Designated driver

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A designated driver on New Year's Eve 2011; the yellow DD badge is courtesy of State Farm Insurance

The terms "designated driver" and "designated driving" refers to the selection of a person who remains sober as the responsible driver of a vehicle whilst others have been allowed to drink alcoholic beverages. Originating in Syracuse, NY, the concept was established by Sally Kerwin (born March 20, 1954), who was the first known “designated driver” on record.

Thus as a practical and ethical matter a designated driver is a person who abstains from alcohol on a social occasion in order to drive his or her companions home safely as an alternative to driving under the influence. In order to encourage these arrangements, some bar, restaurant and nightclub proprietors will offer free or reduced-price non-alcoholic drinks to designated drivers.[1]

History[edit]

The designated driver concept was developed in Scandinavia over several decades beginning in the 1920s, leading to a formalized designated driver program in the 1980s.[2] The program was introduced in Canada in 1986 by Hiram Walker and Sons as "The Canadian Club Designated Driver Program". The program was accepted readily and supported by the police, mothers against drunk driving, the hospitality industry and the public. There were few if any detractors. The program was heavily promoted by Hiram Walker's President Doug Young and the company's PR agency Marshall Fenn Limited led by David Butler. The concept swept Canada, the USA and many other countries during 1986.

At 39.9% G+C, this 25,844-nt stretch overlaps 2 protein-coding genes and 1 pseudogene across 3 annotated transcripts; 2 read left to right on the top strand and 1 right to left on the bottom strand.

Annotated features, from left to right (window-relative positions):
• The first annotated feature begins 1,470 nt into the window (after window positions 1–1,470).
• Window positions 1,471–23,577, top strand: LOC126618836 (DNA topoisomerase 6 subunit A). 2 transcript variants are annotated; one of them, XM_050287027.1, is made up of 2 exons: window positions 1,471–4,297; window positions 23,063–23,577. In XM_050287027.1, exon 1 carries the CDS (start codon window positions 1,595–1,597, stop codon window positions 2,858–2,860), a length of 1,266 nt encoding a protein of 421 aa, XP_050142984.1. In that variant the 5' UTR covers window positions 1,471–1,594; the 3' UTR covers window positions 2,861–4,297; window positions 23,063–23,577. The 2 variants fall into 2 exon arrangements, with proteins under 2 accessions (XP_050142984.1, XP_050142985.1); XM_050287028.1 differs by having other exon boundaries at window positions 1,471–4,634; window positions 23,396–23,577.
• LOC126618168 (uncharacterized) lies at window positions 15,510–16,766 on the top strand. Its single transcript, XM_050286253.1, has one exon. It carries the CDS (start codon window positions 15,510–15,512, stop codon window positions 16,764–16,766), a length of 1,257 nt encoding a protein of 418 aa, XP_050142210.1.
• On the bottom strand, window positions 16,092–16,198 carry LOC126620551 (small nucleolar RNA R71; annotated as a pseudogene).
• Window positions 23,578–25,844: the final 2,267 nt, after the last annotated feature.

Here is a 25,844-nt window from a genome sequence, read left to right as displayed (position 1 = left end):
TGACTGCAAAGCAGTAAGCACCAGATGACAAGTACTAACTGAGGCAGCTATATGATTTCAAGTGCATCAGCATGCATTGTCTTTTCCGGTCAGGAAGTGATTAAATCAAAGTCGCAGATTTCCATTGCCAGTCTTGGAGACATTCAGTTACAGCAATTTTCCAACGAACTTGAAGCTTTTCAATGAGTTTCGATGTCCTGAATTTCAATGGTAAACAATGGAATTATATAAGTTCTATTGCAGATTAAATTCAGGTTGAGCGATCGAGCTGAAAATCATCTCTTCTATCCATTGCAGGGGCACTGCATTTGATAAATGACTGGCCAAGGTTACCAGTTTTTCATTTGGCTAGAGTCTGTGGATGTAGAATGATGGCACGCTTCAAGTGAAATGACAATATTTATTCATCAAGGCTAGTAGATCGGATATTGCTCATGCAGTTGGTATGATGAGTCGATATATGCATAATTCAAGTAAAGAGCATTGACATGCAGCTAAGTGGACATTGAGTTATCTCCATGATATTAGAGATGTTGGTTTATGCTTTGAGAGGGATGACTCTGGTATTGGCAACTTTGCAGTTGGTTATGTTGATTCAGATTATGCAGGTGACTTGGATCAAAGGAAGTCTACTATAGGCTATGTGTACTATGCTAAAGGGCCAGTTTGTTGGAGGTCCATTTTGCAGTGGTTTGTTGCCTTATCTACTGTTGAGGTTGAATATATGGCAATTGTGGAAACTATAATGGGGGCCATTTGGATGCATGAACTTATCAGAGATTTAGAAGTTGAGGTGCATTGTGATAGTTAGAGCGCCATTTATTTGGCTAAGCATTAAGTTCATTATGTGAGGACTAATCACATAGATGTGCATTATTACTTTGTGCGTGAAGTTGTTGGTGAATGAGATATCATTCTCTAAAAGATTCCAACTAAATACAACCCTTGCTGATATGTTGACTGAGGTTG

The concept was imported to the United States on a large scale in 1988 through the Harvard Alcohol Project,[2] an initiative by the Harvard School of Public Health's Center for Health Communication, led by Jay Winsten. With heavy involvement by television networks and Hollywood studios, the campaign popularized the concept through public service announcements, as well as the encouragement of drunk driving prevention messages and designated driver references in popular television programs,[2] such as Cheers, L.A. Law, and The Cosby Show. The U.S. Department of Transportation used public affairs commercials with the phrase "friends don't let friends drive drunk".[2]

President Bill Clinton participated in the designated driver campaign throughout his presidency, taping public service announcements each year at the request of the Harvard Alcohol Project.[3][4] With the endorsement of a broad range of individuals and organizations, designated driving became a national movement, with "designated driver" becoming a common phrase. Based on several polls indicating an increase in designated driving practices since the start of the initiative, the campaign is credited as a contributing factor to the decline in alcohol-related traffic fatalities between 1988 and 1994.[5]

Since 2005, the spirits company Diageo has used a similar concept in Brazil to discourage drunk driving. Called Piloto da Vez, the campaign was born with the sponsorship of McLaren. Juan Pablo Montoya, Mika Häkkinen and Lewis Hamilton have participated in the campaign.

Impediments[edit]